environment from the first deployment of the online application process until the website
was taken down on 22 August 2019,” the report found.

The report also noted the 250 website had breached several principles of the Privacy Act by:

• Collecting more personal information than was required to make decisions about applicants;

• Failing to store that information securely; and

• Retaining the information longer than necessary. There was no reason to store the applicants’ data after the decision had been made.

In Gaston’s view, the multiple failures identified by the independent report revealed a pattern of negligence – and in its wake, she had been provided with little support.

She complained to the office of Privacy Commissioner John Edwards, who thought she had a case and brokered a meeting between Gaston and Ministry of Culture and Heritage staff.

“It was a healing experience,” to talk to the people involved, Gaston said.

The librarian also got a $10,000 settlement as a result of the meeting, she says (the ministry declined to talk about individual cases or address if other settlements had been paid).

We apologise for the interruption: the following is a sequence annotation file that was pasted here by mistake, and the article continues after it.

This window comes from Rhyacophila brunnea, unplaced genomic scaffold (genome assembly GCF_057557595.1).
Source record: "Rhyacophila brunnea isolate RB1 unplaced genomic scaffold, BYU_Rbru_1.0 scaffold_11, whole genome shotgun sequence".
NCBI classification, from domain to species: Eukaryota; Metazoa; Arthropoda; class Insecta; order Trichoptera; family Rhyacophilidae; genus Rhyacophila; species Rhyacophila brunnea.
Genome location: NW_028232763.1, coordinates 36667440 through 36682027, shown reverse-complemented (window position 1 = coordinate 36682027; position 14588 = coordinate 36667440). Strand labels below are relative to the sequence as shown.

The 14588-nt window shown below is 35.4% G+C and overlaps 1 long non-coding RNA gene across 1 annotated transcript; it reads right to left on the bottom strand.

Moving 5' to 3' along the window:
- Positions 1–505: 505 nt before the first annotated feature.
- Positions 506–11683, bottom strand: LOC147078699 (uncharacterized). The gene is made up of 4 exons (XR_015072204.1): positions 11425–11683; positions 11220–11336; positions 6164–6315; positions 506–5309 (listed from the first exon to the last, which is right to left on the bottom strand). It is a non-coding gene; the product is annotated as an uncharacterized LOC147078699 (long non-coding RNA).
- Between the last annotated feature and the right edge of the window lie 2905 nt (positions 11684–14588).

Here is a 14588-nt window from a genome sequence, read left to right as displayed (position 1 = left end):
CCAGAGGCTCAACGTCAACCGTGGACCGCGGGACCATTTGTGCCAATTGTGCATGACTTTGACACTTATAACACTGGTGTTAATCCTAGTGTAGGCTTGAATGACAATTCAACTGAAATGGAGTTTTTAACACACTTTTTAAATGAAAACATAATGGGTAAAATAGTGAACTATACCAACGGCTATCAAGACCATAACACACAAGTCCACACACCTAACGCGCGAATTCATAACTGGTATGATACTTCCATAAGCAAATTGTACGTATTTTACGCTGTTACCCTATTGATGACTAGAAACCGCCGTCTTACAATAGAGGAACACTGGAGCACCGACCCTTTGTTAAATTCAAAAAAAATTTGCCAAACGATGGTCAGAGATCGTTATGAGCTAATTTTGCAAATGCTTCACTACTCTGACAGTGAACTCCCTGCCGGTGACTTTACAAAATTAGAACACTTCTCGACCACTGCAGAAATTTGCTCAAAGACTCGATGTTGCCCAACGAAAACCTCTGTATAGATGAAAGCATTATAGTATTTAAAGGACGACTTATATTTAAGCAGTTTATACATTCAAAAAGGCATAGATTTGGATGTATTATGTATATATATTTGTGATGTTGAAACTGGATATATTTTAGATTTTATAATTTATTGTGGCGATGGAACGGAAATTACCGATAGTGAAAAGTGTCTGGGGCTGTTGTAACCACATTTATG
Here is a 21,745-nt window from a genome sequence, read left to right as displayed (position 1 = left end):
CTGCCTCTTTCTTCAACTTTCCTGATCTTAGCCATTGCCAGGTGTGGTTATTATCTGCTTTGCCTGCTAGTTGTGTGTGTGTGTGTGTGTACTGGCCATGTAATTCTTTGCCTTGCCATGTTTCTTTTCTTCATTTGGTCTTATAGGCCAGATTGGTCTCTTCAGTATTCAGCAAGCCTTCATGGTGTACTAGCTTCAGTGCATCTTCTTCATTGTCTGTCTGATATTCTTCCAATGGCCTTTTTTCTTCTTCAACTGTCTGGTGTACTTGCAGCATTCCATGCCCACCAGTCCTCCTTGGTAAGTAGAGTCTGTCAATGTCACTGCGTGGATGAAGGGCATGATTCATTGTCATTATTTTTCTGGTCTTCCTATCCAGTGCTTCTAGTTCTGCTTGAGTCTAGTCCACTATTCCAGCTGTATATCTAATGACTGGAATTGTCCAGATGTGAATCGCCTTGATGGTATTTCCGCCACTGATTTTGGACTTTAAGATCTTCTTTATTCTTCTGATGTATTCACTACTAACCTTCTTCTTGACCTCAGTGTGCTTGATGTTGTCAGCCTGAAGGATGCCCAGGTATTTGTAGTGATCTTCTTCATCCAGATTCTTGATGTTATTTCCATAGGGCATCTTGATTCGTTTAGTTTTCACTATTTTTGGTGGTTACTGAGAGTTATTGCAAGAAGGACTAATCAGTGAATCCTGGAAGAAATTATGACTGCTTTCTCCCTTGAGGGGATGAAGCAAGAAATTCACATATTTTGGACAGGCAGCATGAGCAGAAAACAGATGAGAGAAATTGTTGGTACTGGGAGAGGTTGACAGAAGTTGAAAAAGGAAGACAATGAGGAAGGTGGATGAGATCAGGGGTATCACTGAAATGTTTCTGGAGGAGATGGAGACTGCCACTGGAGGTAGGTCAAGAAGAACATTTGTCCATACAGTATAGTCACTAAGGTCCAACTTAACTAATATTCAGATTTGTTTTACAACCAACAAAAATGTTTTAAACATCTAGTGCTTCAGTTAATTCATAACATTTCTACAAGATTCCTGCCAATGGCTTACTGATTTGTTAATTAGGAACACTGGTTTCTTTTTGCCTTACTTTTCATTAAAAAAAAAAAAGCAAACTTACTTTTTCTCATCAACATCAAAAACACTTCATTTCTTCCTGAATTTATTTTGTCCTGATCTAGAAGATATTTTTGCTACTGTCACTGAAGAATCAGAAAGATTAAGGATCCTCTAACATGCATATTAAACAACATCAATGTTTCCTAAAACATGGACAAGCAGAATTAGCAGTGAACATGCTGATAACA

Although it fell far short of the financial damage she had suffered, Gaston said she appreciated the gesture. She told the Herald she would likely donate the money to a charity.

Who ya gonna call?

Another positive outcome from approaching the privacy commissioner was that she learned about the existence of IDCare – a non-profit organisation set up to support the victims of identity theft across Australia and New Zealand.

IDCare was founded in 2014 by a former executive director of the Australian Crime Commission, with support on this side of the Tasman from then Justice Minister Amy Adams.

It handled New Zealand cases from Australia until 2020, when its first NZ office was opened (in Napier).